demand for pharmaceuticals declining when the price increases and cited
numerous academic analyses that ‘confirm that the conclusion we reached, that
price increases would be likely to increase the number of unfilled
The changes do nothing to contribute to the sustainability of the PBS
When a PBS co-payment of $2.50 was
introduced for pensioners in 1990 a Pharmaceutical Allowance of $2.50 per week
was introduced concurrently. The Pharmaceutical Allowance increased in line
with increases to the PBS co-payment and in effect this meant pensioners had
the cost of one prescription per week offset. This nexus was broken in 1997 by
the Howard Government when the PBS co-payment increased with no concurrent
increase to the Pharmaceutical Allowance. The Pharmaceutical Allowance is
presently $6.20 per fortnight for individuals and $3.10 per fortnight each for
There is no additional compensation for
pensioners and other vulnerable Australians contained in this Bill, nor are
there any other Bills being considered, that would deliver this compensation.
The increase in the safety net to 68
scripts per year for concessional patients should be considered in the context
of other health cuts and additional out of pocket costs, as well as evidence of
non-adherence to medicines under current safety net arrangements.
COTA provided evidence to the Committee
Many people living only on the
age pension actually live from pension day to pension day, as do people who are
on the much lower Newstart allowance and other payments there is not much left
over at the end of a fortnight, particularly if you are single and particularly
if you are not a homeowner. If you are a single, older woman living in private
rental accommodation you really have not got very much discretionary income. If
something goes up by 80c it seems like nothing to us, but they might have to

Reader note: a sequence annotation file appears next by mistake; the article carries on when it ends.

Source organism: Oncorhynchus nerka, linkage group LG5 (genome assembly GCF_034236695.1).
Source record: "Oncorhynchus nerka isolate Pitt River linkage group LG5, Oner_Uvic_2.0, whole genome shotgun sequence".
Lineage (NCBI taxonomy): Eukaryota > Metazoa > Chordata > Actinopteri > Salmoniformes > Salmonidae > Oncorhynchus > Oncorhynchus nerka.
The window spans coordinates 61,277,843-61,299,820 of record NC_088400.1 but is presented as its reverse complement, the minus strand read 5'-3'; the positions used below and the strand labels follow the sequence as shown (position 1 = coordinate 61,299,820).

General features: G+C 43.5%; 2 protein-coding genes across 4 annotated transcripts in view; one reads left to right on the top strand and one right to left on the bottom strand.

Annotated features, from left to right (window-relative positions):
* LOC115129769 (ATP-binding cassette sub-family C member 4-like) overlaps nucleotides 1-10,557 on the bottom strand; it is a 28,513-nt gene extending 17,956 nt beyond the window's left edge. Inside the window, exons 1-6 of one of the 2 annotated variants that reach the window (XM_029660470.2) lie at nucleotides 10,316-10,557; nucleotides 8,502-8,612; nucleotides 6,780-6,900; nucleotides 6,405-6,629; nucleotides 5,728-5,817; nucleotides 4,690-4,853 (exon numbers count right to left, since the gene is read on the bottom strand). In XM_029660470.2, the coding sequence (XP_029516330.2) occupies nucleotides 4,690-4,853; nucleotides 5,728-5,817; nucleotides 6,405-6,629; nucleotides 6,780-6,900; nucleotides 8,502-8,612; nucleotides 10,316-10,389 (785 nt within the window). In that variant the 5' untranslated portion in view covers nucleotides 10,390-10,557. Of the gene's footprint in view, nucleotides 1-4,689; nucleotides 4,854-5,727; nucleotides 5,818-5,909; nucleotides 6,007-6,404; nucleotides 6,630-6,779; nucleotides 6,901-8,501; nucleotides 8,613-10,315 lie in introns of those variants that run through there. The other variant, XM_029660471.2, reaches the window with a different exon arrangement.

get four or five scripts in that week and each one of them will cost them an
extra 80c until they get up to the safety net threshold. If you are looking at
four or five scripts then you are looking at $5. That is a significant amount
of a pensioner's income. It is at that point, the evidence shows us, that people
do not fill them all; that they do not take the action. They might delay going
to the doctor, particularly if they have to pay the $7 co-payment before they
then get asked to pay an extra co-payment for any medications that that doctor
prescribes for them.
people do things like taking
their medication half as many times as they should, sharing medications, not
getting rid of medications that are out of date because they do not want to pay
for the next one and generally, just as we have heard, not getting a script
filled when they should.
The proposal to increase the general
safety net from $1421 by 10 per cent plus the consumer price index over the
next four years will take it out of reach for the majority of Australians.
The Grattan Institute argued the
threshold for general patients would rise by nearly half over four years and
the threshold for concessional patients by 15 per cent. Under these changes
the Grattan Institute pointed to significantly reduced support for sicker
people who need more drugs.
Changes made by the previous Labor
Government through expanded and accelerated simplified price disclosure have
resulted in significant savings and more funding being available for the
listing of new medicines.
These savings undermine the Government’s
argument that the PBS is not sustainable.
The Parliamentary Budget Office
demonstrated that PBS expenditure is projected to slow from its historical real
growth of 2.4 per cent annually to 0.3 per cent annually over the medium term, further
demonstrating the sustainability of the PBS.
The Chief Executive Officer of the
Pharmacy Guild of Australia, Mr David Quilty told the Committee the Guild
estimated the savings from price disclosure to 2020 are about $20 billion.
In its submission the Department of
Health noted that between 2010-11 and 2011-12 there was a reduction in PBS
expenditure of 2.1 per cent.
Mr Richard Bartlett, an Acting Deputy
Secretary with the Department of Health noted the savings from simplified price
disclosure are expected to be over $9 billion by 2016-17, and that these
reforms have contributed directly to making medicines cheaper for consumers.
The Pharmaceutical Society of Australia
noted in its submission that outlays under the PBS are projected to remain stable
at around 0.07 per cent of GDP over the period to 2020.
The $1.3 billion proposed to be realised
through this Bill will not be invested back into the PBS but into the medical
research future fund. This does nothing to contribute to the sustainability of
Labor Senators do not concur with the
Department and committee’s conclusion that the proposed increases in costs for
consumers are reasonable, necessary or proportionate.
Senators recommend that the Senate reject the National Health Amendment
(Pharmaceutical Benefits) Bill 2014.
|Senator Carol Brown
Nova Peris OAM
|Senator the Hon Jan McLucas